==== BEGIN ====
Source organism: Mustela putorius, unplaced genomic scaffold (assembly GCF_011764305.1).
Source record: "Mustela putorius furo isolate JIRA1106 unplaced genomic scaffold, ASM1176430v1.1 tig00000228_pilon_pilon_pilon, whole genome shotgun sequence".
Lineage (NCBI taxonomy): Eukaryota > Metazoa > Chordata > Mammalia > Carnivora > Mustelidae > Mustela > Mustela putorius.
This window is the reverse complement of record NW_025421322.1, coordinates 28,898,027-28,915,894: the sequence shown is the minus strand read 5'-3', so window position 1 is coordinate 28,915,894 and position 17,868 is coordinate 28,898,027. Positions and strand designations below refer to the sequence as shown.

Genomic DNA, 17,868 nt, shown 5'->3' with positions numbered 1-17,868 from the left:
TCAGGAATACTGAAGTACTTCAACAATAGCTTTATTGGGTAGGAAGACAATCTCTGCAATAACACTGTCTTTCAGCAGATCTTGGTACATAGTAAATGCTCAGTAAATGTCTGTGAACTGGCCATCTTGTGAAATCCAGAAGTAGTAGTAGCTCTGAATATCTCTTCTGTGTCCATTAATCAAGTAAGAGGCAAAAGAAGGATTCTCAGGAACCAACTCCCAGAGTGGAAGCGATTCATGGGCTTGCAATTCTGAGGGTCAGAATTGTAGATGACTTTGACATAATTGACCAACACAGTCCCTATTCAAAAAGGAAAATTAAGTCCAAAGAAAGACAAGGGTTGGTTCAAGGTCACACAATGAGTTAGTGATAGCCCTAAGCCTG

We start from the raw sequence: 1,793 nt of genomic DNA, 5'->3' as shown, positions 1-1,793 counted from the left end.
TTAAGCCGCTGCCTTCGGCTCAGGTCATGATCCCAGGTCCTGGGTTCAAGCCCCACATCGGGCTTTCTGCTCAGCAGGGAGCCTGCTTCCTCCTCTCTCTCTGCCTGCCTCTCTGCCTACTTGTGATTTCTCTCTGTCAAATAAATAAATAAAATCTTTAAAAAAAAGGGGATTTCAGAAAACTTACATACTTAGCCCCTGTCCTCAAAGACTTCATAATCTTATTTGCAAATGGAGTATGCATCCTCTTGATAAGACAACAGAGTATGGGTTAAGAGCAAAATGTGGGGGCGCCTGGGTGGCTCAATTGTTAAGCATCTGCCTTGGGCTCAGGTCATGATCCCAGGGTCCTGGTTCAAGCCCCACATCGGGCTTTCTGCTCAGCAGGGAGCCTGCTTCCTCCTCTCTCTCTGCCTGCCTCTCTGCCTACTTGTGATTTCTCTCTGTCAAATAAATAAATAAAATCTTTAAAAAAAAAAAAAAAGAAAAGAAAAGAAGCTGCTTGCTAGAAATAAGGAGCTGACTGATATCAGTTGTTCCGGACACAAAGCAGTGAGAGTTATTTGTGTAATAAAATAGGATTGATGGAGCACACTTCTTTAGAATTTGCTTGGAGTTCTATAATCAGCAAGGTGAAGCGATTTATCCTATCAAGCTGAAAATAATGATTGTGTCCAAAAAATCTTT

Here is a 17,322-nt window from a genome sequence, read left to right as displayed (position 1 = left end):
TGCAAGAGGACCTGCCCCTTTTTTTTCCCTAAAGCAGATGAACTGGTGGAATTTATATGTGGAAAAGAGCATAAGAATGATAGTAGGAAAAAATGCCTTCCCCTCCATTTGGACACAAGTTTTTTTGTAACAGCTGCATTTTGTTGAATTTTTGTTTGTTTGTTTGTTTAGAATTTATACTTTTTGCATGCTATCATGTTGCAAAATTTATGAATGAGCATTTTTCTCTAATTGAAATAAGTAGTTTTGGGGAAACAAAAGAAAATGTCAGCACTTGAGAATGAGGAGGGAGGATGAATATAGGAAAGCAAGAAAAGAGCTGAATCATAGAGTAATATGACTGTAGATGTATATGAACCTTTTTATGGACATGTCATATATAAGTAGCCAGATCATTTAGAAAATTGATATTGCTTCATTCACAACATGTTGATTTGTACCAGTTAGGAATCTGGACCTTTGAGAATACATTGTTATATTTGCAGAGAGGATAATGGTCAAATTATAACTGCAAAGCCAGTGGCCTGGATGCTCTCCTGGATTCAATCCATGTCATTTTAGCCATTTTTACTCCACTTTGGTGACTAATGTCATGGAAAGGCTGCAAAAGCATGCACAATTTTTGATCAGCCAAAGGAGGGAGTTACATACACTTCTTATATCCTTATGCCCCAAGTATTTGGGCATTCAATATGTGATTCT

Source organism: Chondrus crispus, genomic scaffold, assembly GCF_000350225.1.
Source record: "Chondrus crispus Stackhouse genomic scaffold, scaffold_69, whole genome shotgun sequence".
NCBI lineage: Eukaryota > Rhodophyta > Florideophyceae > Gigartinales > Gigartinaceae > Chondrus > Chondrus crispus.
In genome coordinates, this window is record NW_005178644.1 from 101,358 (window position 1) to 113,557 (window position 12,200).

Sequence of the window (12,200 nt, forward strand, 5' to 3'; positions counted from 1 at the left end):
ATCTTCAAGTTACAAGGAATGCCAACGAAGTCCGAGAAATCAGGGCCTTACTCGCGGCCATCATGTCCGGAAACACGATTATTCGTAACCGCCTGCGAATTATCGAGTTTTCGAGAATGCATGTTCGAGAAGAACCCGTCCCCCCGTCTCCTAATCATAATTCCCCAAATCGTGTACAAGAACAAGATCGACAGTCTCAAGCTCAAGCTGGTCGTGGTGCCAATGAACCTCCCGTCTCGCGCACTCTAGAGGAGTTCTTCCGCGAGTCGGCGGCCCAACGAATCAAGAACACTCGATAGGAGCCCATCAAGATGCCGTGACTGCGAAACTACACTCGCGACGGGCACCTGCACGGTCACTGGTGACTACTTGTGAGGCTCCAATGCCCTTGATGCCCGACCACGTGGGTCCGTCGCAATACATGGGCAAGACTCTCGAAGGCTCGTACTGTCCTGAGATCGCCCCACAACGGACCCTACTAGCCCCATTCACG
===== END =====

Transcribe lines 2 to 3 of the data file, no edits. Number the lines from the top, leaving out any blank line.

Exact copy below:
Source record: "Mustela putorius furo isolate JIRA1106 unplaced genomic scaffold, ASM1176430v1.1 tig00000228_pilon_pilon_pilon, whole genome shotgun sequence".
Lineage (NCBI taxonomy): Eukaryota > Metazoa > Chordata > Mammalia > Carnivora > Mustelidae > Mustela > Mustela putorius.